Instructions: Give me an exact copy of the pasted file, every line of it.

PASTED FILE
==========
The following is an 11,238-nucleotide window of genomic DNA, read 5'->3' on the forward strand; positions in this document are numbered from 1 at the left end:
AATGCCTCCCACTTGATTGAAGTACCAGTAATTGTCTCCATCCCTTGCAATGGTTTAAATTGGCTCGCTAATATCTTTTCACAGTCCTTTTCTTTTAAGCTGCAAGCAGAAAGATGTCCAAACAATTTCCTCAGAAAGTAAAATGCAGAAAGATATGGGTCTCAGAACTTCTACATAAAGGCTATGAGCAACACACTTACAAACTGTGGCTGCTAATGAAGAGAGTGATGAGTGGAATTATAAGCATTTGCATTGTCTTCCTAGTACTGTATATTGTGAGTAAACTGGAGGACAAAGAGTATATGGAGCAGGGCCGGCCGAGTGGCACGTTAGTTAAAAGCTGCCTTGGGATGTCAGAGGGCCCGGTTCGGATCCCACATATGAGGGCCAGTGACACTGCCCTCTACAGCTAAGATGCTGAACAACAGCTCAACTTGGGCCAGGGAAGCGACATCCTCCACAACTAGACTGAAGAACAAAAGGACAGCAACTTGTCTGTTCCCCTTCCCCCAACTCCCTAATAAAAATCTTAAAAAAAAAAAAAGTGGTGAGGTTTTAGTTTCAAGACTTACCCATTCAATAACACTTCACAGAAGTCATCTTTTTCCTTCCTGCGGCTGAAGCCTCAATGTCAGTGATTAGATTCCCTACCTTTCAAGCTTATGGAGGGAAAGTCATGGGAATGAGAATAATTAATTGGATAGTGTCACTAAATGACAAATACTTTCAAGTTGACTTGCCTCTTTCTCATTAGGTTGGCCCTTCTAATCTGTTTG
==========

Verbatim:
The following is an 11,238-nucleotide window of genomic DNA, read 5'->3' on the forward strand; positions in this document are numbered from 1 at the left end:
AATGCCTCCCACTTGATTGAAGTACCAGTAATTGTCTCCATCCCTTGCAATGGTTTAAATTGGCTCGCTAATATCTTTTCACAGTCCTTTTCTTTTAAGCTGCAAGCAGAAAGATGTCCAAACAATTTCCTCAGAAAGTAAAATGCAGAAAGATATGGGTCTCAGAACTTCTACATAAAGGCTATGAGCAACACACTTACAAACTGTGGCTGCTAATGAAGAGAGTGATGAGTGGAATTATAAGCATTTGCATTGTCTTCCTAGTACTGTATATTGTGAGTAAACTGGAGGACAAAGAGTATATGGAGCAGGGCCGGCCGAGTGGCACGTTAGTTAAAAGCTGCCTTGGGATGTCAGAGGGCCCGGTTCGGATCCCACATATGAGGGCCAGTGACACTGCCCTCTACAGCTAAGATGCTGAACAACAGCTCAACTTGGGCCAGGGAAGCGACATCCTCCACAACTAGACTGAAGAACAAAAGGACAGCAACTTGTCTGTTCCCCTTCCCCCAACTCCCTAATAAAAATCTTAAAAAAAAAAAAAGTGGTGAGGTTTTAGTTTCAAGACTTACCCATTCAATAACACTTCACAGAAGTCATCTTTTTCCTTCCTGCGGCTGAAGCCTCAATGTCAGTGATTAGATTCCCTACCTTTCAAGCTTATGGAGGGAAAGTCATGGGAATGAGAATAATTAATTGGATAGTGTCACTAAATGACAAATACTTTCAAGTTGACTTGCCTCTTTCTCATTAGGTTGGCCCTTCTAATCTGTTTG